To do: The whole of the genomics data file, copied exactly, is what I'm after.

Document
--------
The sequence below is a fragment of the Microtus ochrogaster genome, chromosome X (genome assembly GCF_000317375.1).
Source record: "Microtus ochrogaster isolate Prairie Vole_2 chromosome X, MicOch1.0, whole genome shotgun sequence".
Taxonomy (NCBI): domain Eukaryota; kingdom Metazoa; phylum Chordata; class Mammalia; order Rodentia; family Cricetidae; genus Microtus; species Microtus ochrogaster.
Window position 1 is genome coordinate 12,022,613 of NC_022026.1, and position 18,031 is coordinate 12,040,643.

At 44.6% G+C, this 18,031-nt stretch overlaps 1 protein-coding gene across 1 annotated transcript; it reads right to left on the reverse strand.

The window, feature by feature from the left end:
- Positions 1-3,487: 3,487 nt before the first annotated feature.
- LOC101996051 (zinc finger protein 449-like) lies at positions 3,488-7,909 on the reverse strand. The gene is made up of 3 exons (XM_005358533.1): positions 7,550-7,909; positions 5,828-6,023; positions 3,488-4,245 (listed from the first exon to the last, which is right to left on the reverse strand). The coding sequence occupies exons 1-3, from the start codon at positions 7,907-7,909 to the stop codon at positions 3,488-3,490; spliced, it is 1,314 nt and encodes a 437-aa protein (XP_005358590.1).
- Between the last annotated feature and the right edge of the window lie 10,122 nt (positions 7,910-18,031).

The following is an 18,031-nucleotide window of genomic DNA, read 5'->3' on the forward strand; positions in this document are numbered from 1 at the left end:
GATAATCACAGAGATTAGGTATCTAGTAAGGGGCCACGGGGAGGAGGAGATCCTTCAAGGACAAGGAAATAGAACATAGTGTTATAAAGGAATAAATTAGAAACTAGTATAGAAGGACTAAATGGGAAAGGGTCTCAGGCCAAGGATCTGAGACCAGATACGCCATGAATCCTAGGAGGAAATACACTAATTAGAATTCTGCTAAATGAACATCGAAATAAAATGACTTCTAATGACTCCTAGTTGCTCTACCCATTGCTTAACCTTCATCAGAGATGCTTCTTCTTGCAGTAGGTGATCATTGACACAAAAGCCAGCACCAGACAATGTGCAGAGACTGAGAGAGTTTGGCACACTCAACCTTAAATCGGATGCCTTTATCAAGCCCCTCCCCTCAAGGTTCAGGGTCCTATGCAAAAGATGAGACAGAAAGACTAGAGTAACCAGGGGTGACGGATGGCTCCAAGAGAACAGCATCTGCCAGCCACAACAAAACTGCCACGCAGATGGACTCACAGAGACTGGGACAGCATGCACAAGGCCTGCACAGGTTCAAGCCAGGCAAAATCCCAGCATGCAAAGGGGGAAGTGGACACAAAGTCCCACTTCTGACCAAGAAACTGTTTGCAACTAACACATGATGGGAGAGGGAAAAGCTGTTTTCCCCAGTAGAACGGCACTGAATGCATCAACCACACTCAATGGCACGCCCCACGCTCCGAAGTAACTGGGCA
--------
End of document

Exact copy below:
The sequence below is a fragment of the Microtus ochrogaster genome, chromosome X (genome assembly GCF_000317375.1).
Source record: "Microtus ochrogaster isolate Prairie Vole_2 chromosome X, MicOch1.0, whole genome shotgun sequence".
Taxonomy (NCBI): domain Eukaryota; kingdom Metazoa; phylum Chordata; class Mammalia; order Rodentia; family Cricetidae; genus Microtus; species Microtus ochrogaster.
Window position 1 is genome coordinate 12,022,613 of NC_022026.1, and position 18,031 is coordinate 12,040,643.

At 44.6% G+C, this 18,031-nt stretch overlaps 1 protein-coding gene across 1 annotated transcript; it reads right to left on the reverse strand.

The window, feature by feature from the left end:
- Positions 1-3,487: 3,487 nt before the first annotated feature.
- LOC101996051 (zinc finger protein 449-like) lies at positions 3,488-7,909 on the reverse strand. The gene is made up of 3 exons (XM_005358533.1): positions 7,550-7,909; positions 5,828-6,023; positions 3,488-4,245 (listed from the first exon to the last, which is right to left on the reverse strand). The coding sequence occupies exons 1-3, from the start codon at positions 7,907-7,909 to the stop codon at positions 3,488-3,490; spliced, it is 1,314 nt and encodes a 437-aa protein (XP_005358590.1).
- Between the last annotated feature and the right edge of the window lie 10,122 nt (positions 7,910-18,031).

The following is an 18,031-nucleotide window of genomic DNA, read 5'->3' on the forward strand; positions in this document are numbered from 1 at the left end:
GATAATCACAGAGATTAGGTATCTAGTAAGGGGCCACGGGGAGGAGGAGATCCTTCAAGGACAAGGAAATAGAACATAGTGTTATAAAGGAATAAATTAGAAACTAGTATAGAAGGACTAAATGGGAAAGGGTCTCAGGCCAAGGATCTGAGACCAGATACGCCATGAATCCTAGGAGGAAATACACTAATTAGAATTCTGCTAAATGAACATCGAAATAAAATGACTTCTAATGACTCCTAGTTGCTCTACCCATTGCTTAACCTTCATCAGAGATGCTTCTTCTTGCAGTAGGTGATCATTGACACAAAAGCCAGCACCAGACAATGTGCAGAGACTGAGAGAGTTTGGCACACTCAACCTTAAATCGGATGCCTTTATCAAGCCCCTCCCCTCAAGGTTCAGGGTCCTATGCAAAAGATGAGACAGAAAGACTAGAGTAACCAGGGGTGACGGATGGCTCCAAGAGAACAGCATCTGCCAGCCACAACAAAACTGCCACGCAGATGGACTCACAGAGACTGGGACAGCATGCACAAGGCCTGCACAGGTTCAAGCCAGGCAAAATCCCAGCATGCAAAGGGGGAAGTGGACACAAAGTCCCACTTCTGACCAAGAAACTGTTTGCAACTAACACATGATGGGAGAGGGAAAAGCTGTTTTCCCCAGTAGAACGGCACTGAATGCATCAACCACACTCAATGGCACGCCCCACGCTCCGAAGTAACTGGGCA